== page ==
Wednesday, November 13, 2013
Pumpkin Pie with Cream
I am a pumpkin pie traditionalist* (the recipe on the can is fine by me, as long as the crust is homemade) but because so many others crave the next new thing, or something different, I present this super unusual pumpkin pie. In fact, it's less a pumpkin pie than a custard pie beneath a thin layer of pumpkin custard and a slightly caramelized top "crust." (No one was more surprised than me when I cut into this beauty and discovered the layers.)
It's really, really good and would make a nice addition to the Thanksgiving table this year, if you aren't married to tradition (or to someone who is).
The recipe is old -- probably from around 1910 -- and appears in Mrs. Grace Osborne's Cakes of Quality, which you can read about here. I've recently learned that Mrs. Grace Osborne didn't exist -- "she" was the creation of a married couple (Dr. and Mrs. C. Frank Porter) from Bay City, Michigan, who, along with their son, sold cookbooks ("written" by Grace) and baking supplies under that name. (Mrs. Osborne appeared even before the other, more famous imaginary home cook, Betty Crocker, the latter making her debut in 1921.)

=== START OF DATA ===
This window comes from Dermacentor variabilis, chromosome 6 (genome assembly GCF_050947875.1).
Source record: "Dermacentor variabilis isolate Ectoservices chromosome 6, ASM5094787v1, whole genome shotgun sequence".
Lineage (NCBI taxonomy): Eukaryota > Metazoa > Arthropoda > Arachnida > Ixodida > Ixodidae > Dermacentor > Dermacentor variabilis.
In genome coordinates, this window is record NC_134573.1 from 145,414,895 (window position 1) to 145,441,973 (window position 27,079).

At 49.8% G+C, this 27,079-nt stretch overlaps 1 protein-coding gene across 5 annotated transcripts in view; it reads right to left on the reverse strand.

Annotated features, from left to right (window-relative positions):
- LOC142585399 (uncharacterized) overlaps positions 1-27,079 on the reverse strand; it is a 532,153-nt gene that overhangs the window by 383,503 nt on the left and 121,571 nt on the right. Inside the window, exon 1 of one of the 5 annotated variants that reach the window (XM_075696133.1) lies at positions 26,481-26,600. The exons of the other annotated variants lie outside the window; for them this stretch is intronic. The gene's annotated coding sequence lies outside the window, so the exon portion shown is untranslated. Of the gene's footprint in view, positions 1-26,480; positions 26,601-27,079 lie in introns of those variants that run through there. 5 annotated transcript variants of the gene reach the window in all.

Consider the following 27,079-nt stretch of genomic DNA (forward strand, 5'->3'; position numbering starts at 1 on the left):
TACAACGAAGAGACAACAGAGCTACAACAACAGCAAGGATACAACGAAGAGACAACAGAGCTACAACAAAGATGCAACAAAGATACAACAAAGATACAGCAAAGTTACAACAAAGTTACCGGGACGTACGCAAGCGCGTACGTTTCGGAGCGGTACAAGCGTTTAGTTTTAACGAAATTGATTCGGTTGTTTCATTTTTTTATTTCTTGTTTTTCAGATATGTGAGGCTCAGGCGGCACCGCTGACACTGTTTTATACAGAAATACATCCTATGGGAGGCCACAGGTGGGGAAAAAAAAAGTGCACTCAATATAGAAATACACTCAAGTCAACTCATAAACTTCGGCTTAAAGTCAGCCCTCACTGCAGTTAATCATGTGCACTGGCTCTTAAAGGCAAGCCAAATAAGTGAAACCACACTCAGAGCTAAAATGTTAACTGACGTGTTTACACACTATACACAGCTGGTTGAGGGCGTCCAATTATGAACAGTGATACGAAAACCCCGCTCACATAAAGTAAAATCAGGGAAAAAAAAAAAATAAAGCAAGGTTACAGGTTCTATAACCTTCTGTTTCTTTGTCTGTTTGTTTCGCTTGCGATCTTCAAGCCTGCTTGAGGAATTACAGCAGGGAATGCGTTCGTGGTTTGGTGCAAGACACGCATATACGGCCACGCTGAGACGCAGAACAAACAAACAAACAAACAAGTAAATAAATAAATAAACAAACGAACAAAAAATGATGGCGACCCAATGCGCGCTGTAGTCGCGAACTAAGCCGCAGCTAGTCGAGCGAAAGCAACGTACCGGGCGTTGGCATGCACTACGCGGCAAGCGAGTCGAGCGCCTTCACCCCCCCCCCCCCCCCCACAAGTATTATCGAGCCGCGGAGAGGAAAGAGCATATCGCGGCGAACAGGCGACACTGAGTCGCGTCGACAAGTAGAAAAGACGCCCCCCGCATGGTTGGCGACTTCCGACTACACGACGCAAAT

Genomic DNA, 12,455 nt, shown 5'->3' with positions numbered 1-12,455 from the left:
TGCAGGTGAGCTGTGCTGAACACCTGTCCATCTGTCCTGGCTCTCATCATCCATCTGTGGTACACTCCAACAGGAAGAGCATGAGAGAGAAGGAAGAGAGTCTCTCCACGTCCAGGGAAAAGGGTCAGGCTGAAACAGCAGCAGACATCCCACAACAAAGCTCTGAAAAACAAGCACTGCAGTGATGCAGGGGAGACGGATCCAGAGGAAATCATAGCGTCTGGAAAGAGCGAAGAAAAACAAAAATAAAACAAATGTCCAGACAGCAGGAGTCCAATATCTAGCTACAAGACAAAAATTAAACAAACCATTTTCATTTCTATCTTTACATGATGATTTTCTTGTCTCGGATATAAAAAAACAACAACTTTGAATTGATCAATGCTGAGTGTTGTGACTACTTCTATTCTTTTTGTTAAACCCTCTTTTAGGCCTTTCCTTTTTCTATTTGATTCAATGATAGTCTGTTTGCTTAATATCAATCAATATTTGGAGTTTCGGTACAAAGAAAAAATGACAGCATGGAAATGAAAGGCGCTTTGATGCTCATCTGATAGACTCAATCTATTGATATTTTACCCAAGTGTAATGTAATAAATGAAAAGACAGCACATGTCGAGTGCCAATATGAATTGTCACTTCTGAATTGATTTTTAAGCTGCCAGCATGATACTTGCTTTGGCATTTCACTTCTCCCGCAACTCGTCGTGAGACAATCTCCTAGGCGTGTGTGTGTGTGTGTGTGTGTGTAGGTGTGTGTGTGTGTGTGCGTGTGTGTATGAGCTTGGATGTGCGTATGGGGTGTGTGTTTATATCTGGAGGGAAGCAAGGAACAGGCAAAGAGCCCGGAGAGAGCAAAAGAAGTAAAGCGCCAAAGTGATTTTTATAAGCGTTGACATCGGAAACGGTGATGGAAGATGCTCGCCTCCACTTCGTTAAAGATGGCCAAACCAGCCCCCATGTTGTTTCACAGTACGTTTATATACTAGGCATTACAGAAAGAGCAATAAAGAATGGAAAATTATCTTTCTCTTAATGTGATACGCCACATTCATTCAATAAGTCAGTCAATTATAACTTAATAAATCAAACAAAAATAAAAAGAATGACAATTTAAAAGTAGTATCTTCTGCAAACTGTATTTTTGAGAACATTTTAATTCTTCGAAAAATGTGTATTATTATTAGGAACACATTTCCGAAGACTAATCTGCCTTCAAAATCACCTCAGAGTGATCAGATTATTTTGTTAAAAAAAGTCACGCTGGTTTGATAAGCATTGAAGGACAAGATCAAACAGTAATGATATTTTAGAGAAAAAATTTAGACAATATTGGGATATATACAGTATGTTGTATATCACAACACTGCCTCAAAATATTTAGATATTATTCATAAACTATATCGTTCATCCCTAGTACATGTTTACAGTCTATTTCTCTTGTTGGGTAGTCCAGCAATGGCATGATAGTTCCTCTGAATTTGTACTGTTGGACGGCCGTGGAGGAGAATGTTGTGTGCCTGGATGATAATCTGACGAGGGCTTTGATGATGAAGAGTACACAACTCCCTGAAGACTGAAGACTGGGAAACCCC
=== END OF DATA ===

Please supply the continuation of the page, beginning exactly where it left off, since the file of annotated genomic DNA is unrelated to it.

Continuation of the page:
So, if you want to serve a pumpkin pie from a recipe more than 100 years old, start by mixing the pumpkin (canned is fine) and sugar.
Add the pumpkin mixture to the beaten egg yolks and then add the milk and cream, followed by the whipped egg whites. Fold those in carefully with a rubber spatula.
Pour the batter into an unbaked 9-inch pie crust and place in a hot oven. The layers will magically form during baking.
The indentations in the top are where I inserted a stainless steel knife (not the "silver fork" suggested in the recipe) to check for doneness.
Cutting into the pie revealed the surprising layers. It's actually a four-layer confection: crust, egg custard, pumpkin custard and top "crust" which forms while baking.
First, while the pie was delicious and worked perfectly (if, indeed, this is the way it was supposed to turn out), I only made it once, and can't guarantee its success, so baker beware. Having said that, I would make this again in a minute -- it's that good.
I preheated the oven to 450 F and turned it down to 350 F after 10 minutes. Then I baked it for 35 more minutes. There will be slightly more filling than can fit in a 9-inch crust, so you can use a 10-inch pie pan or even possibly go deep dish on this.
*A still traditional, but extra special pie, is Arthur Schwartz's Custard Pumpkin Pie, which I make when I have the luxury of time. Recipe is here.